Thomas Tuchel has opened up on how he expresses himself with his Chelsea players as he enters the second month of his tenure at the club. Tuchel was asked about Mendy’s comments ahead of the visit of Manchester United to Stamford Bridge, who will bring an undefeated away record in the Premier League to west London on Sunday afternoon.
Thomas Tuchel said: “It can be very positive – but they also see my anger sometimes. It can also be nice to hide your feelings to not put them in any doubts like during matches when you are angry, to cover it, to swallow your anger to not show them instantly your reaction because it can hold them back maybe and affect them in not the best way. But in general, I can only be me because there’s no right or wrong in coaching, there’s only the belief and the strength to do it your way. This is me to be expressive, to be direct and to make them feel instantly what I like and what I don’t like. I hope that everybody feels that this is not personal even if it’s sometimes in the direction of me not liking stuff, but it’s trying to make things better, making things as good as possible and pushing the players to their limits. In the end, we want to reach objectives together. There’s no coaching staff and the players, there has to be a connection between us and when they understand where they are, the better it is because I also like to know if I reach the player or if I don’t reach the player and there are many ways to reach them.”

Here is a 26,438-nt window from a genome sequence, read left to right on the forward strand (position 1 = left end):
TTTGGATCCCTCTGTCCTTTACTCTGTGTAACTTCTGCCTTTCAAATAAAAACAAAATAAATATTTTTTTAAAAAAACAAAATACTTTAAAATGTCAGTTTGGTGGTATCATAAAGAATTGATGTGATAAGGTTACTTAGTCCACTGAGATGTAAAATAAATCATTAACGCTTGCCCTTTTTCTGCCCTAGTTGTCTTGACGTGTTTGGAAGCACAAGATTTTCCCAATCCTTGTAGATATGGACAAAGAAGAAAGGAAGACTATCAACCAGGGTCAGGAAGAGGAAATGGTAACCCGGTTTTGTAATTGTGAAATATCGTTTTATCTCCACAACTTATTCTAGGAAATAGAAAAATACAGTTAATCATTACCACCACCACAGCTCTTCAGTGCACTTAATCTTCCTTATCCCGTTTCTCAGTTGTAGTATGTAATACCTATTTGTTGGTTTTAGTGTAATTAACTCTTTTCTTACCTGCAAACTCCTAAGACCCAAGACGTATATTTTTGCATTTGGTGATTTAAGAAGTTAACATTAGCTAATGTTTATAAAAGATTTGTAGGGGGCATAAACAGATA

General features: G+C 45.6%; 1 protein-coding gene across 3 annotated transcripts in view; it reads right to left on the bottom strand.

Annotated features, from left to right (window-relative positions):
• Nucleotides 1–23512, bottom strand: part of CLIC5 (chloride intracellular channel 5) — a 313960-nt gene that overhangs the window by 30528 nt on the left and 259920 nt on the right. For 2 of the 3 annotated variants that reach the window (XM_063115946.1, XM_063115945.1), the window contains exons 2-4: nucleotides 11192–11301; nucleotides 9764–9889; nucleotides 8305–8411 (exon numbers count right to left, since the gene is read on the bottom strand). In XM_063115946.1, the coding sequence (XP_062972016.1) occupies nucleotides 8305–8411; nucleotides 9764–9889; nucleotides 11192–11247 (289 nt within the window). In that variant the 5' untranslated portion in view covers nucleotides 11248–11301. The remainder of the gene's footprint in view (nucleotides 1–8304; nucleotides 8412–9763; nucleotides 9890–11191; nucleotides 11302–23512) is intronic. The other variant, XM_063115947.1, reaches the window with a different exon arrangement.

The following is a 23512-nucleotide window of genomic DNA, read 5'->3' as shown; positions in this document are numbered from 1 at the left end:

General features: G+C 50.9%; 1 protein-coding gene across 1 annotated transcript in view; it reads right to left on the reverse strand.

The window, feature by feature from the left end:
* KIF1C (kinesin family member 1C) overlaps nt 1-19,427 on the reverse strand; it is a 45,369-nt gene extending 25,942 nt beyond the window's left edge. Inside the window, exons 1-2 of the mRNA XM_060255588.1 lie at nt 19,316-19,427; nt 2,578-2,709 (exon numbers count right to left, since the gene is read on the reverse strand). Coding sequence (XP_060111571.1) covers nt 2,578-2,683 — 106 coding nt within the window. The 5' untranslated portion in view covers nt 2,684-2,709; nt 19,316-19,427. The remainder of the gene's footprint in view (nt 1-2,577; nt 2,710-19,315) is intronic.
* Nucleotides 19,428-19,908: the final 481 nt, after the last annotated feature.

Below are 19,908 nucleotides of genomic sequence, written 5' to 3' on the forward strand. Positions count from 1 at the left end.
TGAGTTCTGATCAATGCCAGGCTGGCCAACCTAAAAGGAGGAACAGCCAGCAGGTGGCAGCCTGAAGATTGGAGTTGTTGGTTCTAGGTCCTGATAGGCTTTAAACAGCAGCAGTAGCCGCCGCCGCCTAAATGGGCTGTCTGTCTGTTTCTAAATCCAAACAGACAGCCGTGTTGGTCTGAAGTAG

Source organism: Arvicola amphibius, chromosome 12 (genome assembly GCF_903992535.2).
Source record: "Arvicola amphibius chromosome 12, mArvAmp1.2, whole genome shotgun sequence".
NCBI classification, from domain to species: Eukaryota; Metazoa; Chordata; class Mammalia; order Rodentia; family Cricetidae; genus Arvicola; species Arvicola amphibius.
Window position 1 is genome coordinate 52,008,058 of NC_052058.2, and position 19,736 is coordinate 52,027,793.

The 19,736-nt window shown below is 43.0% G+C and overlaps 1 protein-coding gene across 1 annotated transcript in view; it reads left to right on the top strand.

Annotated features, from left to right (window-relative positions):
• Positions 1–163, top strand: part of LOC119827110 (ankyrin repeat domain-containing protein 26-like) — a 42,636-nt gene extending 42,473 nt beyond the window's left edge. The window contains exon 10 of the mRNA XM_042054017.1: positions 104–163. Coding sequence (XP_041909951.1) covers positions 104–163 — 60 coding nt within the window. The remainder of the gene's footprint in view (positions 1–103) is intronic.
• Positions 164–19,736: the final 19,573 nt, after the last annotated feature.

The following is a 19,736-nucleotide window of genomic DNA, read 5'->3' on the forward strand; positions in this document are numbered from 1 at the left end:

Tuchel also spoke on how he manages his players at Cobham, with some no doubt frustrated at a lack of game time since his arrival. Ben Chilwell has found himself usurped by Marcos Alonso at left wing-back, Kurt Zouma has struggled for regular minutes starting just one Premier League game, likewise N’Golo Kante while Hakim Zieych and Christian Pulisic are not getting plenty of minutes either.
Thomas Tuchel added: “Some like the way you are and some have their problems.But you need to maybe explain it after the training, maybe put your arm around their shoulder after training and make sure they don’t take it personal. The best way is to encourage them. Basically, in training we like to create many, many situations where we can succeed. From there on, we want to encourage them to do this over and over again and to ask them to find the solutions and not the other way round that we are getting too critical on things that don’t run perfect because there is no perfect game out there. There is no perfect training out there either, it simply does not exist.”
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